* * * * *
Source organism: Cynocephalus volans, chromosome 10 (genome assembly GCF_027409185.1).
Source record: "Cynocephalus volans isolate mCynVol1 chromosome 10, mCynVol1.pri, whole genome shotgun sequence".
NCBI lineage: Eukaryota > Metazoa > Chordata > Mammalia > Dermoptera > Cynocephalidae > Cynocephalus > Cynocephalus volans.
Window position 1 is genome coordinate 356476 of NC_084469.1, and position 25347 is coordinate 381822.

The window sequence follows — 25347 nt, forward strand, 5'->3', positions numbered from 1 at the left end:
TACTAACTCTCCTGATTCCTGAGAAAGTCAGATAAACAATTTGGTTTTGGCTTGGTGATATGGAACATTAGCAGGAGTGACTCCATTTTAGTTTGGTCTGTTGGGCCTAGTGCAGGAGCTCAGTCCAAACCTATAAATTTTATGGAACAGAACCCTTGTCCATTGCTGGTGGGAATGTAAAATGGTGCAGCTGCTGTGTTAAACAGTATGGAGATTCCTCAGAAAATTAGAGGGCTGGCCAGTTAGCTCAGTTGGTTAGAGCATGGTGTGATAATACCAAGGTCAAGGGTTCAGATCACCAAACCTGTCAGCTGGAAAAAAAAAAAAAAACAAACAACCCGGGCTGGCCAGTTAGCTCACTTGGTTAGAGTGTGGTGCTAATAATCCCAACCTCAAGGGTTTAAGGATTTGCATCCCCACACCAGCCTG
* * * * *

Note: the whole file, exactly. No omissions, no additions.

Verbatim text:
Source organism: Cynocephalus volans, chromosome 10 (genome assembly GCF_027409185.1).
Source record: "Cynocephalus volans isolate mCynVol1 chromosome 10, mCynVol1.pri, whole genome shotgun sequence".
NCBI lineage: Eukaryota > Metazoa > Chordata > Mammalia > Dermoptera > Cynocephalidae > Cynocephalus > Cynocephalus volans.
Window position 1 is genome coordinate 356476 of NC_084469.1, and position 25347 is coordinate 381822.

The window sequence follows — 25347 nt, forward strand, 5'->3', positions numbered from 1 at the left end:
TACTAACTCTCCTGATTCCTGAGAAAGTCAGATAAACAATTTGGTTTTGGCTTGGTGATATGGAACATTAGCAGGAGTGACTCCATTTTAGTTTGGTCTGTTGGGCCTAGTGCAGGAGCTCAGTCCAAACCTATAAATTTTATGGAACAGAACCCTTGTCCATTGCTGGTGGGAATGTAAAATGGTGCAGCTGCTGTGTTAAACAGTATGGAGATTCCTCAGAAAATTAGAGGGCTGGCCAGTTAGCTCAGTTGGTTAGAGCATGGTGTGATAATACCAAGGTCAAGGGTTCAGATCACCAAACCTGTCAGCTGGAAAAAAAAAAAAAAACAAACAACCCGGGCTGGCCAGTTAGCTCACTTGGTTAGAGTGTGGTGCTAATAATCCCAACCTCAAGGGTTTAAGGATTTGCATCCCCACACCAGCCTG